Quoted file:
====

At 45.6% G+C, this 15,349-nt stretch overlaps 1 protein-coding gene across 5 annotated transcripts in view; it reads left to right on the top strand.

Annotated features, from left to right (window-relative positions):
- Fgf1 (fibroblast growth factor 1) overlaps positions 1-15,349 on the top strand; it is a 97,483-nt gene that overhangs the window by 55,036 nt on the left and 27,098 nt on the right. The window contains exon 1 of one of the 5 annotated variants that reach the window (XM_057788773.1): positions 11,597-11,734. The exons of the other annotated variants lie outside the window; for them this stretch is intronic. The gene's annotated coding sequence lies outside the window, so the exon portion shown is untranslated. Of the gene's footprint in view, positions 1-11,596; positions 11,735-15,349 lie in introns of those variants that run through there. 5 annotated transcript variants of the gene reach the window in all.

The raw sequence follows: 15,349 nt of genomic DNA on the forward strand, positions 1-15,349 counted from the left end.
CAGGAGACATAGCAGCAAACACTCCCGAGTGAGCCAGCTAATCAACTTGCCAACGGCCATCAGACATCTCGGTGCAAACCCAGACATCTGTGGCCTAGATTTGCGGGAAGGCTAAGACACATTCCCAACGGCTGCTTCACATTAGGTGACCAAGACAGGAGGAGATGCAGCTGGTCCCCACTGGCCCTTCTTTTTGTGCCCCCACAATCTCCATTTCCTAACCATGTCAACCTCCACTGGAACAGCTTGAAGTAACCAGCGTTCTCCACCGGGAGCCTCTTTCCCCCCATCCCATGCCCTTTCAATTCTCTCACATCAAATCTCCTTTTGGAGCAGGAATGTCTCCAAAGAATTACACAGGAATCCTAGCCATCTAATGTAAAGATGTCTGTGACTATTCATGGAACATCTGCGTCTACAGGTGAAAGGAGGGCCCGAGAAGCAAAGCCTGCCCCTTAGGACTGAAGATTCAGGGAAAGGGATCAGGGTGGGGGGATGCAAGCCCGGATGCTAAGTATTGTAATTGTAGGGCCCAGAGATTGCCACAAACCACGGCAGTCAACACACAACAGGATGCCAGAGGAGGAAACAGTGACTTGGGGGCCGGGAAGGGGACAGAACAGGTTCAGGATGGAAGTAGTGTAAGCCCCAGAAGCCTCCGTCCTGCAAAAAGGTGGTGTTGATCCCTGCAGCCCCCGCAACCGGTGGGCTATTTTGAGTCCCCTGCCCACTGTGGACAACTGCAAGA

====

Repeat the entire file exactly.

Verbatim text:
At 45.6% G+C, this 15,349-nt stretch overlaps 1 protein-coding gene across 5 annotated transcripts in view; it reads left to right on the top strand.

Annotated features, from left to right (window-relative positions):
- Fgf1 (fibroblast growth factor 1) overlaps positions 1-15,349 on the top strand; it is a 97,483-nt gene that overhangs the window by 55,036 nt on the left and 27,098 nt on the right. The window contains exon 1 of one of the 5 annotated variants that reach the window (XM_057788773.1): positions 11,597-11,734. The exons of the other annotated variants lie outside the window; for them this stretch is intronic. The gene's annotated coding sequence lies outside the window, so the exon portion shown is untranslated. Of the gene's footprint in view, positions 1-11,596; positions 11,735-15,349 lie in introns of those variants that run through there. 5 annotated transcript variants of the gene reach the window in all.

The raw sequence follows: 15,349 nt of genomic DNA on the forward strand, positions 1-15,349 counted from the left end.
CAGGAGACATAGCAGCAAACACTCCCGAGTGAGCCAGCTAATCAACTTGCCAACGGCCATCAGACATCTCGGTGCAAACCCAGACATCTGTGGCCTAGATTTGCGGGAAGGCTAAGACACATTCCCAACGGCTGCTTCACATTAGGTGACCAAGACAGGAGGAGATGCAGCTGGTCCCCACTGGCCCTTCTTTTTGTGCCCCCACAATCTCCATTTCCTAACCATGTCAACCTCCACTGGAACAGCTTGAAGTAACCAGCGTTCTCCACCGGGAGCCTCTTTCCCCCCATCCCATGCCCTTTCAATTCTCTCACATCAAATCTCCTTTTGGAGCAGGAATGTCTCCAAAGAATTACACAGGAATCCTAGCCATCTAATGTAAAGATGTCTGTGACTATTCATGGAACATCTGCGTCTACAGGTGAAAGGAGGGCCCGAGAAGCAAAGCCTGCCCCTTAGGACTGAAGATTCAGGGAAAGGGATCAGGGTGGGGGGATGCAAGCCCGGATGCTAAGTATTGTAATTGTAGGGCCCAGAGATTGCCACAAACCACGGCAGTCAACACACAACAGGATGCCAGAGGAGGAAACAGTGACTTGGGGGCCGGGAAGGGGACAGAACAGGTTCAGGATGGAAGTAGTGTAAGCCCCAGAAGCCTCCGTCCTGCAAAAAGGTGGTGTTGATCCCTGCAGCCCCCGCAACCGGTGGGCTATTTTGAGTCCCCTGCCCACTGTGGACAACTGCAAGA